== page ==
Tuesday, January 5, 2010

WSJ, Dow Newswires consolidated in single unit

In a bid to flatten the management structure, Dow Jones & Co. has merged The Wall Street Journal, Dow Jones Newswires and Factiva into a single division, with a new chief at the top, the company said yesterday.

In the new structure, Todd Larsen has been named president of Dow Jones, with responsibility for commercial operations, according to a company statement. Meanwhile, Stephen Daintith has been named Dow Jones' chief operating officer, with oversight for strategic guidance; he retains his chief financial officer duties as well

Larsen had been chief operating officer of the Consumer Media Group, which includes the WSJ, Barron's and MarketWatch.

In the switch, Clare Hart has resigned as president of what had been the Enterprise Media Group, the division that comprised the Newswires, Factiva, Financial Information Services, and other operations.

The new structure unites Enterprise Media and Consumer Media within a single division; the company statement does not identify the new division's name, however. Remaining a standalone unit: the Local Media Group, comprising eight daily newspapers and 15 weeklies in six states.

Apparently anticipating suggestions that Hart had been pushed out, Dow Jones' CEO Les Hinton says in the statement: "This isn’t about personalities, and it’s not about costs. It's about the best way to operate an information business at a time when technology provides new tools for delivering news and new opportunities for keeping businesses and individuals informed."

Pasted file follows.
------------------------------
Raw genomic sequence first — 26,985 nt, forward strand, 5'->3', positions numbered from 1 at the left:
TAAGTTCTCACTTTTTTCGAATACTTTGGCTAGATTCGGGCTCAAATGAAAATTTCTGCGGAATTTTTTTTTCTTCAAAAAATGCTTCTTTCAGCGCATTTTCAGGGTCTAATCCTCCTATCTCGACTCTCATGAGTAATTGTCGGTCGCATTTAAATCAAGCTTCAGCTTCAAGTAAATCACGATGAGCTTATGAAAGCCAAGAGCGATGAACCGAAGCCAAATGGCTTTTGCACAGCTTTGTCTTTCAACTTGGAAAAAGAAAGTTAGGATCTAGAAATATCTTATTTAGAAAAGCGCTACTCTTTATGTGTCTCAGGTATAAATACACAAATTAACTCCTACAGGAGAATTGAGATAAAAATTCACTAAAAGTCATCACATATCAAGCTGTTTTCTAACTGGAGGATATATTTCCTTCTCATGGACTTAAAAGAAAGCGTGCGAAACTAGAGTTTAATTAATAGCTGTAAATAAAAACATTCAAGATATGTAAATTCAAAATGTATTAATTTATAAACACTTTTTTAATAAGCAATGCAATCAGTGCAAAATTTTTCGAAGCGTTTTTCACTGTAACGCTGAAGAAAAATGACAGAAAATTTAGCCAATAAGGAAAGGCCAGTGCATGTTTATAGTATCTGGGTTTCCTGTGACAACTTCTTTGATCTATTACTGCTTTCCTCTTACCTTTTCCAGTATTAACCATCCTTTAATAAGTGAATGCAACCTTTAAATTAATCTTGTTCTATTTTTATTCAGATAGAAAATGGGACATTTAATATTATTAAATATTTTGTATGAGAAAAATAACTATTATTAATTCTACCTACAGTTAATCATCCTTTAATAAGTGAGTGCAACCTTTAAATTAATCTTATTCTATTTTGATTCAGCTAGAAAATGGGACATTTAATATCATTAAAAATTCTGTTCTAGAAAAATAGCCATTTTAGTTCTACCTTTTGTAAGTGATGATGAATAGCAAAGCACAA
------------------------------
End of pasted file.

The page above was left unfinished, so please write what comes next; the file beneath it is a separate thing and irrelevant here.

In a story today on the move, the WSJ says: "Since News Corp. bought Dow Jones more than two years ago, it has pushed the staffs of the Journal, Dow Jones and MarketWatch to work more closely together. The business-unit merger announced Monday immediately unites the news operations fully under Robert Thomson, managing editor of the Journal and editor-in-chief of Dow Jones." Thomson had shared oversight of Dow Jones Newswires with Hart.

The combination doesn't involve any layoffs among Dow Jones’s roughly 6,000 employees, a spokesman, told The Associated Press in a story published by The New York Times.

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